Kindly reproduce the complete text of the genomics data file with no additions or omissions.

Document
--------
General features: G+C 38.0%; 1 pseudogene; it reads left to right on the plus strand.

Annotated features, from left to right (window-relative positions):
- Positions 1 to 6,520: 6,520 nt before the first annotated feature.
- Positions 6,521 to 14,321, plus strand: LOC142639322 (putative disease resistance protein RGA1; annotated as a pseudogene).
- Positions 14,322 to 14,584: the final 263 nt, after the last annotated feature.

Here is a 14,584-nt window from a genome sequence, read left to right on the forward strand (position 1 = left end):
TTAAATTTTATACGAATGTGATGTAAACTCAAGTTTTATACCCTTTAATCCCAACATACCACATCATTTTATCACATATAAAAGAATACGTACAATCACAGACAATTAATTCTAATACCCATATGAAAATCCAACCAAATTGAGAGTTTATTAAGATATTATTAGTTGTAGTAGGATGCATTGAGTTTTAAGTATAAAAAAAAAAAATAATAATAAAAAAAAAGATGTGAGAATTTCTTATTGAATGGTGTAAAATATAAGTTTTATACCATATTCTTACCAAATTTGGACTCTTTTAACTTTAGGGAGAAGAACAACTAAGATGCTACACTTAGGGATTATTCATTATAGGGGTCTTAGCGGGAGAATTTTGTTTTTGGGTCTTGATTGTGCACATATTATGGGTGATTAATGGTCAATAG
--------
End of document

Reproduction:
General features: G+C 38.0%; 1 pseudogene; it reads left to right on the plus strand.

Annotated features, from left to right (window-relative positions):
- Positions 1 to 6,520: 6,520 nt before the first annotated feature.
- Positions 6,521 to 14,321, plus strand: LOC142639322 (putative disease resistance protein RGA1; annotated as a pseudogene).
- Positions 14,322 to 14,584: the final 263 nt, after the last annotated feature.

Here is a 14,584-nt window from a genome sequence, read left to right on the forward strand (position 1 = left end):
TTAAATTTTATACGAATGTGATGTAAACTCAAGTTTTATACCCTTTAATCCCAACATACCACATCATTTTATCACATATAAAAGAATACGTACAATCACAGACAATTAATTCTAATACCCATATGAAAATCCAACCAAATTGAGAGTTTATTAAGATATTATTAGTTGTAGTAGGATGCATTGAGTTTTAAGTATAAAAAAAAAAAATAATAATAAAAAAAAAGATGTGAGAATTTCTTATTGAATGGTGTAAAATATAAGTTTTATACCATATTCTTACCAAATTTGGACTCTTTTAACTTTAGGGAGAAGAACAACTAAGATGCTACACTTAGGGATTATTCATTATAGGGGTCTTAGCGGGAGAATTTTGTTTTTGGGTCTTGATTGTGCACATATTATGGGTGATTAATGGTCAATAG